“We as black people enter the workplace knowing what we can and cannot say. We have to check our mannerisms at the door, speak a certain way, and not be true to ourselves. This is particularly obvious to those who are entry-level or just starting out in their careers.”
The above quote came to me through, of all things, a weekly newsletter on marketing in healthcare. The headline, “53% of black marketers don’t feel safe.”
When asked “Is your workplace safe for black people?” 93% of white people said yes. On its face, that number seems to speak for itself: white people are out of touch with the experiences of their Black colleagues. But having just completed a major research project for a client, dissecting what potential employees want in a workplace, this statistic leaves me with many more questions about what’s behind this disparity and what could be done to change it.
What does it mean to feel safe at work in the marketing world? More significantly, what are the factors that contribute to a sense of safety, and how does that differ between groups? For the leadership of white-majority agencies (marketing is the sixth whitest industry according to the same article) safety could easily be limited to a “safe space” to explore audacious ideas or disagree with the boss, which many like to claim as part of their creative culture. If we take this quoted response to be representative of Black respondents, which I do, we see a very different interpretation of safety in the workplace: The confidence to express one’s full individuality without fear of judgment, discrimination, or sidelining. Going further, a marketer who feels it’s unsafe to express their culture and identity in the workplace would surely feel unsafe in advocating for themself, especially when they are addressing instances of inequality and injustice.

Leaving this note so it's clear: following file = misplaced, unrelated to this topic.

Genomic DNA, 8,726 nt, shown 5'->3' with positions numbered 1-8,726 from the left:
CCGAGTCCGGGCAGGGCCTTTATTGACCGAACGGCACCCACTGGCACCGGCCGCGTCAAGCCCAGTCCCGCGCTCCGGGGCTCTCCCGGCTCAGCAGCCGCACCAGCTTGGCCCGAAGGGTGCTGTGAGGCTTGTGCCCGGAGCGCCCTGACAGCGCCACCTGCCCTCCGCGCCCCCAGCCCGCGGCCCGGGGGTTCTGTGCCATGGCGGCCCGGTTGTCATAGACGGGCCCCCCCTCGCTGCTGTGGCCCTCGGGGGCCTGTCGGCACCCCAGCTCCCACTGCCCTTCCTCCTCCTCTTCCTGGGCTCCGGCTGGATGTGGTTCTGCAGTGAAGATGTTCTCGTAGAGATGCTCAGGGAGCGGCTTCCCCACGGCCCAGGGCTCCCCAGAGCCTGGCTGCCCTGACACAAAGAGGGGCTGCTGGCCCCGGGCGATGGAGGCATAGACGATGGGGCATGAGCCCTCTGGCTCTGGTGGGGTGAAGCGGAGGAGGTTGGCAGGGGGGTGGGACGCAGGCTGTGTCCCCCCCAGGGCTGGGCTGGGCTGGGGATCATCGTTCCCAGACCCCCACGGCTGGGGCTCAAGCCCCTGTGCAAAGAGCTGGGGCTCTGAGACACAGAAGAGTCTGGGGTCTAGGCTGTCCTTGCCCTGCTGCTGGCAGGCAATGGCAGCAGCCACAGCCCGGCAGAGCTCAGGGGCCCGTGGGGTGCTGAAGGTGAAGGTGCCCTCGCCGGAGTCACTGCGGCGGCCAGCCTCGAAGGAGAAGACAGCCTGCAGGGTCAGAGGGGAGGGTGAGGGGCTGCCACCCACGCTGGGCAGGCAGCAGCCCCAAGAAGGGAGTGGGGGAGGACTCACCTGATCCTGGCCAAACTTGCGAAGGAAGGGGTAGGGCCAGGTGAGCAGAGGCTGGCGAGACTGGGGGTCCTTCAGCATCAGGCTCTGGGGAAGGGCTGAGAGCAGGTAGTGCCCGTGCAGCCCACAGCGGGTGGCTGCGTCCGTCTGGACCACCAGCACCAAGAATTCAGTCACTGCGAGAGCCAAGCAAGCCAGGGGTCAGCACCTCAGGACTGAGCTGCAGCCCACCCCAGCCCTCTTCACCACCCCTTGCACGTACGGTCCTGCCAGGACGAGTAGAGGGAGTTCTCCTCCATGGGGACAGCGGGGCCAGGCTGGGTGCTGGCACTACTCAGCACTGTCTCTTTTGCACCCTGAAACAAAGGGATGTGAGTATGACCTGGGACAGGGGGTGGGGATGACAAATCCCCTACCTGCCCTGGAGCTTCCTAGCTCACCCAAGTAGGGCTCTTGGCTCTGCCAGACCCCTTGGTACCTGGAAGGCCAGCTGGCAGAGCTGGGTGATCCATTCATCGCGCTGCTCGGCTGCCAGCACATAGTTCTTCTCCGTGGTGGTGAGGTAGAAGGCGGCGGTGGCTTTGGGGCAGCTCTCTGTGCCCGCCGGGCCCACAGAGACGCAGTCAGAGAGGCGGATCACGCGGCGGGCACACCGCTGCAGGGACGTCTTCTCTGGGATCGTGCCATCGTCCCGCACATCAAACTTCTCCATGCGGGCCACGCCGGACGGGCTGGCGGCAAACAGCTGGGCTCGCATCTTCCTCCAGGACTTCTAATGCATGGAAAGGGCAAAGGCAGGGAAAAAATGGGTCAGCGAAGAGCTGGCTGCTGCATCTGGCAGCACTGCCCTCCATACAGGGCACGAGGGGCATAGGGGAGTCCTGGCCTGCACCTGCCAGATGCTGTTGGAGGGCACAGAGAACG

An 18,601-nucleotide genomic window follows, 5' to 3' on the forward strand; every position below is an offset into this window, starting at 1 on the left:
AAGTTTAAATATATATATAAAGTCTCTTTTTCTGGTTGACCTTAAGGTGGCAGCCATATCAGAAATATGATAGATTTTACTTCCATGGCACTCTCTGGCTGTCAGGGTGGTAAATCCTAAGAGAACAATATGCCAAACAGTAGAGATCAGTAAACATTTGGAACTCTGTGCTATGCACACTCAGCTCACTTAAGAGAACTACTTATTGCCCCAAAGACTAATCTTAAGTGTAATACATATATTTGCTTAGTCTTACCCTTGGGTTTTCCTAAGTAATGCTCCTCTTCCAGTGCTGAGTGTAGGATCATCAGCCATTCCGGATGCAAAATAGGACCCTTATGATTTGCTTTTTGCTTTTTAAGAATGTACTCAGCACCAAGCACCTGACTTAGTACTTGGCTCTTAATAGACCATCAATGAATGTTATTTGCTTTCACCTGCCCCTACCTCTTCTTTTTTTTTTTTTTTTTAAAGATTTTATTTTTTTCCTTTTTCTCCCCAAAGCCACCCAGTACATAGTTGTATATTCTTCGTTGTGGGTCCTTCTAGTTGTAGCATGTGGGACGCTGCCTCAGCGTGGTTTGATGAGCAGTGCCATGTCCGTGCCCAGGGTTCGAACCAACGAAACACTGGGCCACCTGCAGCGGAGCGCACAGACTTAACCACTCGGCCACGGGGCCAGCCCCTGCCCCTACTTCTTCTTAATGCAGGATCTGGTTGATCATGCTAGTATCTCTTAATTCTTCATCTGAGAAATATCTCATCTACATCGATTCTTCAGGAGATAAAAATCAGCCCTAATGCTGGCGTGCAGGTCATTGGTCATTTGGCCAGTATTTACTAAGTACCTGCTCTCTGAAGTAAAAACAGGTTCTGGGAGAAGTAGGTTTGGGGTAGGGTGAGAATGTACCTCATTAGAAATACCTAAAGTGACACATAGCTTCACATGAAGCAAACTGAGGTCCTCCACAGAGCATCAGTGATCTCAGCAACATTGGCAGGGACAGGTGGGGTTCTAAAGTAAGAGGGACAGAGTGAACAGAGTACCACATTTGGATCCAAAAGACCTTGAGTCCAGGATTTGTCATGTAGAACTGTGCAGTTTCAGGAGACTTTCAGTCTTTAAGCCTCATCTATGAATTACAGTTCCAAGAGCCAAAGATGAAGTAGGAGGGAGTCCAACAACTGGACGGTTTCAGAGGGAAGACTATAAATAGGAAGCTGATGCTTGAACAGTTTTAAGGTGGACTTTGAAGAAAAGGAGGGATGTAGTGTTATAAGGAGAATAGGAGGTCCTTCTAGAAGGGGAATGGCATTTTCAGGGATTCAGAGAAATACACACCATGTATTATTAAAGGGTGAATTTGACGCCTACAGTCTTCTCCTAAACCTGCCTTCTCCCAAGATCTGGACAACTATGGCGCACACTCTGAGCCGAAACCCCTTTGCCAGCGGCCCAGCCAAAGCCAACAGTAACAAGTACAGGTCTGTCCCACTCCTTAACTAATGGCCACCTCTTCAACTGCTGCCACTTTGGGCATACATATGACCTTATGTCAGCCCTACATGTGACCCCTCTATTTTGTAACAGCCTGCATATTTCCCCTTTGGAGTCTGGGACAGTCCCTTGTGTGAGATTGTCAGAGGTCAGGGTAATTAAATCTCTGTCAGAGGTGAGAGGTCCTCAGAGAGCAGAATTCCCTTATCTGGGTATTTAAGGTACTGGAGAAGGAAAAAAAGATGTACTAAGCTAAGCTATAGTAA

The fact that this study was done and highlighted in a newsletter suggests that businesses of all kinds, including agencies, are accepting the ethical, moral and social imperative to provide a safe workplace for Black staff. Let’s not forget it’s a business imperative as well. Diversity is proven to increase productivity and revenue. Of course, that assumes employees feel safe to actively and fully participate in their work.
When given context, our original statistic does provide actionable insight. If Black people are to feel safe in the workplace their full self-expression must be valued within every level of an organization including leadership. “Ninety-two percent of people who said that their company had black decision-makers reported those environments to be safe for black people.” Representation, safety, authenticity, and productivity are a virtuous cycle that all marketing leaders must consider when assembling internal or agency teams.